Solar PV curtailment initiative by SA Government supports the NEM

2 min

On Sunday afternoon, South Australia experienced near-record minimum demand levels for electricity from the grid. This was due to mild weather conditions, low energy needs from industry and large volumes of surplus electricity from rooftop solar passively feeding into the power system.

At the same time, a week-long planned outage on one of the high-voltage powerlines feeding the Victoria to South Australia interconnector was taking place, permanently restoring the transmission towers damaged from extreme weather conditions in January 2020.

AEMO anticipated this minimum demand event and issued a market notice early Sunday morning forecasting insufficient demand levels below the 400 megawatts (MW) threshold. AEMO’s studies have shown that the secure scheduled demand threshold is 400 MW when SA is at risk of islanding, which was the case at this time due to the network outages.

Despite AEMO taking steps to reduce synchronous generation and large-scale renewable generators while maintaining system security, minimum operational demand fell to 358 MW, just shy of the 300 MW record set on 11 October 2020.

Due to the combination of these circumstances, to retain system security, AEMO directed South Australia’s transmission owner and operator, ElectraNet, to take steps to maintain grid-demand above 400 MW for about an hour from 3:00pm (ACDT).

This resulted in curtailing a range of larger distribution-connected solar generation and residential solar customers, including more than 10 MW for the first time through the South Australian Government’s ‘Smarter Homes’ initiatives.

In early 2020, the South Australian Government’s ‘Smarter Homes’ program set new requirements for small business and residential solar PV installations, effective from 28 September 2020. This mandated that consumers installing or replacing rooftop solar PV assign an agent to curtail generation in rare events threatening the security of the NEM.

These requirements were part of a suite of new initiatives recommended by AEMO following detailed analysis commissioned by the South Australian Government, which outlined the current operational challenges caused by the rapid increase of commercial and residential solar PV in South Australia, including minimum operational demand.

System security concerns due to minimum operational demand are likely to become more common in other jurisdictions as the uptake of household and commercial solar PV continues at record pace. At the time, wholesale electricity prices were in the range of -$500 per megawatt hour.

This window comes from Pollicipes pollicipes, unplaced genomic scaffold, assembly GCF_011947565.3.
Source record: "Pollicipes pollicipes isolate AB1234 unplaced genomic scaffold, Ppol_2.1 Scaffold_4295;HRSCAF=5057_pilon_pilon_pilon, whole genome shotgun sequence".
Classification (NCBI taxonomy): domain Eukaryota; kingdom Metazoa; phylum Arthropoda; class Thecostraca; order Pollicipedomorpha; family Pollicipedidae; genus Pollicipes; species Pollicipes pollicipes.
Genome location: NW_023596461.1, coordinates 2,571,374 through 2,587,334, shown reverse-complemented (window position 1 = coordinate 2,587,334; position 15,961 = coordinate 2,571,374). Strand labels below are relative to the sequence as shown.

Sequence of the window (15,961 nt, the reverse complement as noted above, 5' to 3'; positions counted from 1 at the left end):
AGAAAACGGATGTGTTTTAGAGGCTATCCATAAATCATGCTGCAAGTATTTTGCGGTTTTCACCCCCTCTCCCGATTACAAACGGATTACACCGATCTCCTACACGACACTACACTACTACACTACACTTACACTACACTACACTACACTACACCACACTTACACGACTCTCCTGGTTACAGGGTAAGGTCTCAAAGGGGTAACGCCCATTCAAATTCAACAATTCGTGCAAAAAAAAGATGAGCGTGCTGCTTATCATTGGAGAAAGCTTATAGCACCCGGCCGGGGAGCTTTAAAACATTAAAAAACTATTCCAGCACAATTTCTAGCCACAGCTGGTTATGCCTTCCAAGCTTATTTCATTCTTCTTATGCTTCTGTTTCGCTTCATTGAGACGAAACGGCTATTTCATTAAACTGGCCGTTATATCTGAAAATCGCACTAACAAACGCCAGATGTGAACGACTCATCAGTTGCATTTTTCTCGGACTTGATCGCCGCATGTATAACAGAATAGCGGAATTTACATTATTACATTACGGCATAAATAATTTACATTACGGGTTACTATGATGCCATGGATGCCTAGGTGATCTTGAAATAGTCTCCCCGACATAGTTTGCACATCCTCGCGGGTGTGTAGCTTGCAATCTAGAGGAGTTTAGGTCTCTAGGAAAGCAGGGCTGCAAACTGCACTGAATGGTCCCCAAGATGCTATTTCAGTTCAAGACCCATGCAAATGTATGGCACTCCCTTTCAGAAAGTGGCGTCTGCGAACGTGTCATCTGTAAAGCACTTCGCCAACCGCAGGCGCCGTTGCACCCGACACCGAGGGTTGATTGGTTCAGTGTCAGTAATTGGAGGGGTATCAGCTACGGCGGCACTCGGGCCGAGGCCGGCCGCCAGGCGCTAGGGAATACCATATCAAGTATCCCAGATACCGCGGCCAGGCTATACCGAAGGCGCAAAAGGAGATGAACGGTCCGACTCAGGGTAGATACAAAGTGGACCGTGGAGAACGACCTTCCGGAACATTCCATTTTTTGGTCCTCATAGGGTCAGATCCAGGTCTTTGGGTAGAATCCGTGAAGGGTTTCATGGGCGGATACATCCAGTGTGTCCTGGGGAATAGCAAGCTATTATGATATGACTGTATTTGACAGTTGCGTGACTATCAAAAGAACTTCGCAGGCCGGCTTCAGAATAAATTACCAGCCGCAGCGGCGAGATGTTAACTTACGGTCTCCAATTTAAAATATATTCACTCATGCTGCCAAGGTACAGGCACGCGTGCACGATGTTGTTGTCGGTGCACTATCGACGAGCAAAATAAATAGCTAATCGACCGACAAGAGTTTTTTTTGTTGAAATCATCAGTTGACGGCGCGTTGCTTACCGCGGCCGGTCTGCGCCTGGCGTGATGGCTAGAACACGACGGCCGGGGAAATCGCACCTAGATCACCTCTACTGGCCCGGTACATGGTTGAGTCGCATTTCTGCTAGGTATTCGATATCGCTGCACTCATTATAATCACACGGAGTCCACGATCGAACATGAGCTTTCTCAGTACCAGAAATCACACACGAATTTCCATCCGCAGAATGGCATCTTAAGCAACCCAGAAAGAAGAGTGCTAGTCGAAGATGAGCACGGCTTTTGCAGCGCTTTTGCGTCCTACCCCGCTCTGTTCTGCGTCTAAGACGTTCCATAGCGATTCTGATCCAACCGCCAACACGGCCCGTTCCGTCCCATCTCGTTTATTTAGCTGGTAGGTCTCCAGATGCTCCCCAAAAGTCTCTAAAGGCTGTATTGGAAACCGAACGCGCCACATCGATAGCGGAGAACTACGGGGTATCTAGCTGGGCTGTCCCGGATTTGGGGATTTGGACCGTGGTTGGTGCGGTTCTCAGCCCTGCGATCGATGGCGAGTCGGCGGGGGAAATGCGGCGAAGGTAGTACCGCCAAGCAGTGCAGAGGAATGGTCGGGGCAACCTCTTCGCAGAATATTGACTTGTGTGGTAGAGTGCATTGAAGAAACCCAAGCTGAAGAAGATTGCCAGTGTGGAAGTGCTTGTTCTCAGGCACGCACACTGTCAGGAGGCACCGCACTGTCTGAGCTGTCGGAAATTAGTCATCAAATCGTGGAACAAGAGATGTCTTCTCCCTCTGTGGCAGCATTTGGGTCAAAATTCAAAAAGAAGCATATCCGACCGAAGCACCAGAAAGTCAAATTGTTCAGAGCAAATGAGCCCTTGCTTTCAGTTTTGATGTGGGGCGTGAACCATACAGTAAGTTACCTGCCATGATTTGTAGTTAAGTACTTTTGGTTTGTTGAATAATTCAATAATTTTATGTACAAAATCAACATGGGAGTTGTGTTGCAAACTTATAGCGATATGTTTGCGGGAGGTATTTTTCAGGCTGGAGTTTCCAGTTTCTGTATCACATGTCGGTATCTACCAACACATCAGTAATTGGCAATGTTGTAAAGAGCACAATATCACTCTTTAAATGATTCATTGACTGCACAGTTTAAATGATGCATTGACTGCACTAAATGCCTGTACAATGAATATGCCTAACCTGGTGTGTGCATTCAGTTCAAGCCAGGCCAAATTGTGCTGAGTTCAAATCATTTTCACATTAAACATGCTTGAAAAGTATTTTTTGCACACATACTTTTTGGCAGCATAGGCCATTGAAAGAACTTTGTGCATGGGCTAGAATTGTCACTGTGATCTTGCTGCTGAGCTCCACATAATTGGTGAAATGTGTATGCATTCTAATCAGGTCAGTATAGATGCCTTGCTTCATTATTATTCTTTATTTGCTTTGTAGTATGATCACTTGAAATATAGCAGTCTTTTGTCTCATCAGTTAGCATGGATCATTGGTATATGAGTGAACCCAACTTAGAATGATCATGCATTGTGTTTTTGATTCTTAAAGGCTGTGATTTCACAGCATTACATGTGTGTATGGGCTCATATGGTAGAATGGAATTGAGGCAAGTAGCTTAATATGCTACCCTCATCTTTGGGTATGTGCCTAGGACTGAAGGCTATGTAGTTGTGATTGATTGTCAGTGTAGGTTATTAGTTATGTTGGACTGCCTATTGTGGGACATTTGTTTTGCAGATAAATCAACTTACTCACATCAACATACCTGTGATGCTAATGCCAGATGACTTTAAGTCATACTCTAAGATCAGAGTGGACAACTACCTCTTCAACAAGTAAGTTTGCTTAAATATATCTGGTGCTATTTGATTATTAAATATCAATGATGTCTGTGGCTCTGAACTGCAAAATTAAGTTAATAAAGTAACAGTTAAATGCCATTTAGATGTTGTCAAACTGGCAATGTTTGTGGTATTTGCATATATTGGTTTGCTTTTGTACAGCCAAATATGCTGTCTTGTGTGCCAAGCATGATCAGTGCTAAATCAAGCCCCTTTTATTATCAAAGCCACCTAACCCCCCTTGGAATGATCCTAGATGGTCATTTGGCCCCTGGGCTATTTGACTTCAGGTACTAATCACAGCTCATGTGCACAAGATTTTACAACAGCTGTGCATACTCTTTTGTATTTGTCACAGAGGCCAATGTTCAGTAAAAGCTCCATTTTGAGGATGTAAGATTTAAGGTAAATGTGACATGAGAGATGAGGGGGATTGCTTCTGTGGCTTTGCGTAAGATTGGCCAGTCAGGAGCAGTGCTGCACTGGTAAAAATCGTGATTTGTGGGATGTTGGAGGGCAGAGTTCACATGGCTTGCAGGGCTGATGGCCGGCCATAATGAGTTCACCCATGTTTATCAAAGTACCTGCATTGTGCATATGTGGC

In total, 67 MW of solar PV was curtailed through South Australia Power networks across the period of about an hour through a range of mechanisms outlined below.

  • 17 MW of commercial solar PV curtailed through SCADA control systems

  • More than 10 MW of distributed solar PV curtailed through registered agents (Smarter Homes)

  • 40 MW of rooftop solar PV curtailed through enhanced voltage management at seven substations

AEMO has been and continues to work with governments, government agencies, market bodies and consumers to support the development of a range of measures that seeks to enable greater amounts of renewable energy in the NEM and maximise consumer benefits.

This includes establishing Australia’s first DER register, conducting engineering studies, trials and modelling to effectively integrate DER, and enhance inverter standards, market reforms and regulations. Click here to visit AEMO’s DER Program.

In addition, AEMO, is contributing to the Energy Security Board’s (ESB) post 2025 energy reforms, aimed at progressing a modern regulatory structure which will better support innovative market response to these situations.

In January 2021, a directions paper was published by the EBS outlining four reforms which are addressing almost all aspects of how electricity is generated and dispatched, how consumers can access the services they want and how investment can occur in the most efficient way to avoid unnecessary costs.

The ESB will advise Energy Ministers by mid-2021 on changes to the existing market design, or recommend an alternative market design, to enable the provision of the full range of services to customers necessary to deliver a secure, reliable and lower emissions electricity system at least-cost.

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